Saturday, April 24, 2010

his story


Argent is driving the Poetry Bus this week, and the challenge is to write about skeletons in the family closet. I've been trying unsuccessfully to write about my larger-than-life uncle since he died in October, but I was approaching it from my emotions. For the bus, I decided simply to tell his story.

You can find family stories of the Bus driver and other passengers here.





his story

a young boy, a sad one,

abandoned, alone,


a soldier, a looker,

a lover when grown,


a talker, a salesman,

the jetset, the cash,


the women, the takers,

the booze and the hash,


the horses, the races,

the Caddy, the oil,


the money he made

gushing out of the soil,


rich men and leaders

to take every call


the higher you rise,

the harder you fall;


five wives and five children

one buried, then four


abandoned by him

just as he was before;


the lying, the losses

the excess, the waste,


the bridges he burned

all collapsing in haste;


unforgiven, abandoned,

his end like his start;


but sift through the ash,

there's a boy’s broken heart

32 comments:

  1. Forgive all the blank space before the poem. Blogger and me...

    ReplyDelete
  2. Really like this Karen, starkly told and slightly tragic but not sentimental, it felt like one of those film segments that flashes through a series of images to show the passage of time in someone's life. It left me sad.
    thanks for sharing
    cfm

    ReplyDelete
  3. Superb. I'm rather envious - and don't worry about the blank spaces, I've been having that trouble, too.

    ReplyDelete
  4. Wow Karen, this is great, not over nostalgic, just has a real simplicity and emotional kick to it. Brilliant.

    ReplyDelete
  5. I really enjoyed this series of snapshots of a life - a real life. Great stuff.

    ReplyDelete
  6. I like that you were able to impart a sense of the man in couplets. You gave his, if not complete history, the highest and lowest points.

    If I were you Karen I think I may make him a character in a longer piece of prose.

    ReplyDelete
  7. This comment has been removed by the author.

    ReplyDelete
  8. This is very tight, and I think you made the right choice to tell the story with bare detail and sequentially. It makes for a powerful poem, an insight into a man who I suspect would not have liked people to have an insight into him, as well as an insight into your feelings for him.
    I like it, and the path you took for it. Spare, affecting.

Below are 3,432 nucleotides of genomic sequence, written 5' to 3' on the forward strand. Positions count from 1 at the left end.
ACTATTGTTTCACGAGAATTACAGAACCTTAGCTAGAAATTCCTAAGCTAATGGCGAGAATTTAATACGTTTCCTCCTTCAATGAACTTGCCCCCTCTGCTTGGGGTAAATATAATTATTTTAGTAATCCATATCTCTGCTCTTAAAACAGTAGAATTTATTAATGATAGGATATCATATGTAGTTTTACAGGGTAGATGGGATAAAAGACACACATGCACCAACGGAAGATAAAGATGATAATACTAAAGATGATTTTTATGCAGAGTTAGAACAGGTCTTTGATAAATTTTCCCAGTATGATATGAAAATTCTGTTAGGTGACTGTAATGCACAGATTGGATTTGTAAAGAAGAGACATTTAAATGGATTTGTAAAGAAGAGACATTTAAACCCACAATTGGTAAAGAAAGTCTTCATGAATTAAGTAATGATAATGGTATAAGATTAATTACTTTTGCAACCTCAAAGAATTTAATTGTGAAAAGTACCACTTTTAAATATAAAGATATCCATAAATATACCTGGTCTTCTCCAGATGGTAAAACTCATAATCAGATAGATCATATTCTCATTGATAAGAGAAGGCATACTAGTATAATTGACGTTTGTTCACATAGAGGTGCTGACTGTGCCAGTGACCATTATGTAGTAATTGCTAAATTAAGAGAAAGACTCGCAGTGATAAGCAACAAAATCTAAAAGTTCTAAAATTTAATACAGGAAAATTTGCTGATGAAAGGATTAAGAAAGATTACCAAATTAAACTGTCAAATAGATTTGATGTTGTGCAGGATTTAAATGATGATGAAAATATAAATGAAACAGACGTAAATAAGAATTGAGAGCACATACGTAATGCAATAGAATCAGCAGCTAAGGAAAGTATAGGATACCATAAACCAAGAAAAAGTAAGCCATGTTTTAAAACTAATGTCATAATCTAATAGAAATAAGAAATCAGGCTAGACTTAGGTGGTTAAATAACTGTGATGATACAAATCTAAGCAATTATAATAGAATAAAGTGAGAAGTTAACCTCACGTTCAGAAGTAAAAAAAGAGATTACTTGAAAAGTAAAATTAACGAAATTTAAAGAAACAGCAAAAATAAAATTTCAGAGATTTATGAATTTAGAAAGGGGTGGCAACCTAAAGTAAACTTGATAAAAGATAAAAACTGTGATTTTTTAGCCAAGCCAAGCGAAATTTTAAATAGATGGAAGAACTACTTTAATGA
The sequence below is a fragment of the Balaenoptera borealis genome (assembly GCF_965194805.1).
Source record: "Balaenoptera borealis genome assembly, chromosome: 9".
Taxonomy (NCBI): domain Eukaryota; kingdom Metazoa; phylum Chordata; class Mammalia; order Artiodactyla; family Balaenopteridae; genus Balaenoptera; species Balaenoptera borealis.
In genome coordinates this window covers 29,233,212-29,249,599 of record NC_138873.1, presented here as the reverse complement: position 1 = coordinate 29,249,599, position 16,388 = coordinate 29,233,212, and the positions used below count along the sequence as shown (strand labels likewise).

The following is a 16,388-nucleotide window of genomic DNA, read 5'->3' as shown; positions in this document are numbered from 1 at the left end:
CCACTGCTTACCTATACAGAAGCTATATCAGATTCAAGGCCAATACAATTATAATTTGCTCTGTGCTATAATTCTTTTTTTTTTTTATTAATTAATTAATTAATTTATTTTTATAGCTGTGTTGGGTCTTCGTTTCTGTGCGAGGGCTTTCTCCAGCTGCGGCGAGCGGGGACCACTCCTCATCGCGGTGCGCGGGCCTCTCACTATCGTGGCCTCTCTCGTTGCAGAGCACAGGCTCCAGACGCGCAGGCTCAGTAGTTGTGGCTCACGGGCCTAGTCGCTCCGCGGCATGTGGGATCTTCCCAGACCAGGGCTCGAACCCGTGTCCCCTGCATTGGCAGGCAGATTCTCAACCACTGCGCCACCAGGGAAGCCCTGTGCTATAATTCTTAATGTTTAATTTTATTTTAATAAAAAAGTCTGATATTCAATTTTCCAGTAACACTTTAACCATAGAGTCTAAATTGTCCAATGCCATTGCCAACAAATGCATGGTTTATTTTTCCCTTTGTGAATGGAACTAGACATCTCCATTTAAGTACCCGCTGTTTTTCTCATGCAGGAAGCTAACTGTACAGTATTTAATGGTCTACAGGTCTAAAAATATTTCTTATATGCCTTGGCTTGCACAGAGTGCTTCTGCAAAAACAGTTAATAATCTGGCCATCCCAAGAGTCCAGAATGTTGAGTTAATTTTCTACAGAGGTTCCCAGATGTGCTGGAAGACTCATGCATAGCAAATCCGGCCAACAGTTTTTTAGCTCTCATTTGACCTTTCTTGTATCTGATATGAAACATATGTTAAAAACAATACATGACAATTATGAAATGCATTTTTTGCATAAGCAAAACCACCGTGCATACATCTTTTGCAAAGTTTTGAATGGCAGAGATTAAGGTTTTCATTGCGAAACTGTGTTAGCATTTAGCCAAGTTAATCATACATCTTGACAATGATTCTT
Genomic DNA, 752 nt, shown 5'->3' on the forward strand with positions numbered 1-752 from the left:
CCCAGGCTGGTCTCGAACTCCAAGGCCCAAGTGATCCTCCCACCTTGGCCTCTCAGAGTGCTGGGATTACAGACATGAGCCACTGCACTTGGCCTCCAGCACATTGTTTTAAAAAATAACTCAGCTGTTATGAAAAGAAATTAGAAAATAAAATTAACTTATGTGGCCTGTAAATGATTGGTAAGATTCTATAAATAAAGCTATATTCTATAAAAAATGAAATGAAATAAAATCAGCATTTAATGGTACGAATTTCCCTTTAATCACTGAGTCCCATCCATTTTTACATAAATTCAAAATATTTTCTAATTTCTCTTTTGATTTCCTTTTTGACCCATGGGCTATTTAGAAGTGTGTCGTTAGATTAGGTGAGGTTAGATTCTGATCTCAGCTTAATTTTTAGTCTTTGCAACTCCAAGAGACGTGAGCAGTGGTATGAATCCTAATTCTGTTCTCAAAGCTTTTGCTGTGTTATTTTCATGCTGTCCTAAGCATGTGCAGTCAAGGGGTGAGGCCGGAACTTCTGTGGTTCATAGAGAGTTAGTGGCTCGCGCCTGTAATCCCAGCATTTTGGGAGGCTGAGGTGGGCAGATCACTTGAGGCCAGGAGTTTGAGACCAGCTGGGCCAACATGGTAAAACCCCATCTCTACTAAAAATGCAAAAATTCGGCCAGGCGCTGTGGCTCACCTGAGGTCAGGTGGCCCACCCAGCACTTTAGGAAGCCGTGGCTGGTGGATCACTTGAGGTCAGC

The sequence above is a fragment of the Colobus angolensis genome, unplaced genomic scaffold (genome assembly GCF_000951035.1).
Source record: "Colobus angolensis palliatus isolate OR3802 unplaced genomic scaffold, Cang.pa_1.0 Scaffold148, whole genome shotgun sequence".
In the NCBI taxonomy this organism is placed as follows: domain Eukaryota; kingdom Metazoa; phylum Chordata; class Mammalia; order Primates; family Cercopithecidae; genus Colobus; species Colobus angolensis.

ReplyDelete
  9. This comment has been removed by the author.

    ReplyDelete
  10. Blogger is also doing weird things to me!

    ReplyDelete
  11. Great rhythm and rhyme and a most intriguing topic for a poem. Strange how some people replicate their own parents and some go the opposite.
    Loved the blank space at the top - it has a nice serene feel to it.

    ReplyDelete
  12. I really enjoyed this because the rhythm of the poem told the story as much as the words did - and that last phrase just ripped my heart out & stomped it flat!

    ReplyDelete
  13. Is that a Francis Bacon painting at the top?

    There's a very classical rise-and-fall here, made bleaker by the lowercase-ness and made grander by the narrative. It has a good rhythm to it... I like.

    ReplyDelete
  14. Karen- reminded me of the DD Lewis film "there will be blood" Damn depressing it was. You have a knack for turning thought into perfect beat. It all goes down so well. ~rick

    ReplyDelete
  15. but sift through the ash,
    there's a boy’s broken heart

    Love this line and the heart finding...it takes courage to see it. Nicely done Karen
    Linda

    ReplyDelete
  16. Crazy Field Mouse - Thanks for your careful reading. His life leaves me sad, too, for nearly everyone affected, including him.

    Dave - Envious? He had much, but much to lose, too. Thanks for your comment.

    Niamh B - Thank you! As I said, I have tried and tried to write about his death with no success. I think it was his life that needed telling.

    Argent - Thank you for the prompting on this. I was in a real writing funk, afraid I'd never write again. I felt that I had no poetry in me at all until I responded to your challenge.

    TWM - There probably is a novel here (and much that is only glimpsed in the poem). My uncle was a true tragic hero, brought down by his own character, but the real story, in my mind, is how one person or event can set in motion so many other tragic events. The fact of his having been abandoned affected generations and multiple people. That's the real story of this dysfunction. Maybe someday, I will write this.